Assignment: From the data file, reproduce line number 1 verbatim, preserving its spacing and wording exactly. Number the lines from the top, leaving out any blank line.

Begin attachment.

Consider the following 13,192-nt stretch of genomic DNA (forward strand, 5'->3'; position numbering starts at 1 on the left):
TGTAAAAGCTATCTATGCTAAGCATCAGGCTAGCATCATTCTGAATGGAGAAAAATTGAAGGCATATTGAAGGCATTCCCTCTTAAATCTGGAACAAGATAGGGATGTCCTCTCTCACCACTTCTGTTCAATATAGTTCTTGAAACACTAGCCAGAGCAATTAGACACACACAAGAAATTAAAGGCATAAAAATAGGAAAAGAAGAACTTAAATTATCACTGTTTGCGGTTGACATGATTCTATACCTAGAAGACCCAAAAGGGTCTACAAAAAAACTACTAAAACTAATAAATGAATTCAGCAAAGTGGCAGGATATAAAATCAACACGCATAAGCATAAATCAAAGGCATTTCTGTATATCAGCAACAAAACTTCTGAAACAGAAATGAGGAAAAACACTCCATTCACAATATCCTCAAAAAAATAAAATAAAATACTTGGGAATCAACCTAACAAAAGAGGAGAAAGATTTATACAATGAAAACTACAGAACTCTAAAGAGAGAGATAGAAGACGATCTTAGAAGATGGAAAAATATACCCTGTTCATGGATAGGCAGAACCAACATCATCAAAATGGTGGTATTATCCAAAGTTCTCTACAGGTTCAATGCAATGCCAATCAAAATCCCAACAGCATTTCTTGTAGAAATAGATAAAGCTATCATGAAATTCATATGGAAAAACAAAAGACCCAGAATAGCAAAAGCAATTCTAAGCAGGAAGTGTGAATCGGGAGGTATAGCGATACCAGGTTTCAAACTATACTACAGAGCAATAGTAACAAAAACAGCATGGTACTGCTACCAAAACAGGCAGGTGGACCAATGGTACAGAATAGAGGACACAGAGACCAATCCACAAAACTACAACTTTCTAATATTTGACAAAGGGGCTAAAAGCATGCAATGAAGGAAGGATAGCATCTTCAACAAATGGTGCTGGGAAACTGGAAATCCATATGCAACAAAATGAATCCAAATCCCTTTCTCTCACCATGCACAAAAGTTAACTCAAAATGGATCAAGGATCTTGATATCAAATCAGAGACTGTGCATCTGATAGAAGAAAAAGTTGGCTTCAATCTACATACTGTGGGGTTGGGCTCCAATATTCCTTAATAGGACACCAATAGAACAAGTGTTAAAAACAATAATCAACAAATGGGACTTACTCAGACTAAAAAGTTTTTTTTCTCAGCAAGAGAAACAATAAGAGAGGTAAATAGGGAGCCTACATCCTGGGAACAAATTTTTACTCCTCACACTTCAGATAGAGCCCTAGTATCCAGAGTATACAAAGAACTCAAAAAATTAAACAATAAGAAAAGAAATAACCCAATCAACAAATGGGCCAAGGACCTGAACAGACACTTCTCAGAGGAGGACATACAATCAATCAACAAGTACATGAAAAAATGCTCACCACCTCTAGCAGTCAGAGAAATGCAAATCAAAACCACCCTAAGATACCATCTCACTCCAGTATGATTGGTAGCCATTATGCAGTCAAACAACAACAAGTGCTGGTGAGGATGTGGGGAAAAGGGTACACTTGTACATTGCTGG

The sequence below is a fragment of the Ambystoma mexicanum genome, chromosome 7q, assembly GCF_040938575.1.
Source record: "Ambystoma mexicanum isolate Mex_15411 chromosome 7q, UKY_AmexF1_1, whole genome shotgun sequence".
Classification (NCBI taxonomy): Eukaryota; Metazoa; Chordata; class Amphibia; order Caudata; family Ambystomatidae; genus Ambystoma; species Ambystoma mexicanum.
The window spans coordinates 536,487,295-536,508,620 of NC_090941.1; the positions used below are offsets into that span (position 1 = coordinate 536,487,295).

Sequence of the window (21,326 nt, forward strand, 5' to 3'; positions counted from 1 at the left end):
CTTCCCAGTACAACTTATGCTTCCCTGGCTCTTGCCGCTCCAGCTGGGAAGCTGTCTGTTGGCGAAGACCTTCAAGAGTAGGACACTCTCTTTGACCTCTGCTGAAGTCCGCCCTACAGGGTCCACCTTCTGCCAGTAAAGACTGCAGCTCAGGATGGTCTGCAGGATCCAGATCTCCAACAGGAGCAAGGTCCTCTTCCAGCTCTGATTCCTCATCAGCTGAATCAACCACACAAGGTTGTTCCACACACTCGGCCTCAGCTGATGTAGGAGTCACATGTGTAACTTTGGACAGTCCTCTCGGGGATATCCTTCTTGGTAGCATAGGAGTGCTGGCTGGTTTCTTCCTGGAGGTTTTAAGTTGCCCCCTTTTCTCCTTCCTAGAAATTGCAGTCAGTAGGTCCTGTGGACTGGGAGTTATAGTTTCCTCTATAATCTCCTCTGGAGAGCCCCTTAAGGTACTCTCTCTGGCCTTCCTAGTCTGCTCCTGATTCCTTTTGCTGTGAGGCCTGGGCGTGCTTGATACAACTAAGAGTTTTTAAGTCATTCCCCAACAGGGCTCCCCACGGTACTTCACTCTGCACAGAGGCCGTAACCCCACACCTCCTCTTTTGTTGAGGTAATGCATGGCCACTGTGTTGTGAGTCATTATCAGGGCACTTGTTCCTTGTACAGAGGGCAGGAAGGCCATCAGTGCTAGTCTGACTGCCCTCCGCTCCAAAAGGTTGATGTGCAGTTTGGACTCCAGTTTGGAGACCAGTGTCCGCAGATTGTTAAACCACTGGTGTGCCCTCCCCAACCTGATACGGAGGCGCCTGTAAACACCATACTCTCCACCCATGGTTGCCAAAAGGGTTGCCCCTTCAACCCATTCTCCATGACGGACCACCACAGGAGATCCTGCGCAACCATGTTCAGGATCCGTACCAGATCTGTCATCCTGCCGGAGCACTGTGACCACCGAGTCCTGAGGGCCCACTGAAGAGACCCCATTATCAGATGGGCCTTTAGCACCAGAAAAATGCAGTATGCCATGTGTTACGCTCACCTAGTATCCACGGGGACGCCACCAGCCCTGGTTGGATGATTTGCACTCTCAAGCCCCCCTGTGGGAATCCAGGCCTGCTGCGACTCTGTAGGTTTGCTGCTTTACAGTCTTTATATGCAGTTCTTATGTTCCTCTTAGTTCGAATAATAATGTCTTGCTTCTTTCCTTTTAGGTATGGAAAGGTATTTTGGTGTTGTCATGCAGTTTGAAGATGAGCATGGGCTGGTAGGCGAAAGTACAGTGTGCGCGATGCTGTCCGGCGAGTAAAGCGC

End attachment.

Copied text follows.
Consider the following 13,192-nt stretch of genomic DNA (forward strand, 5'->3'; position numbering starts at 1 on the left):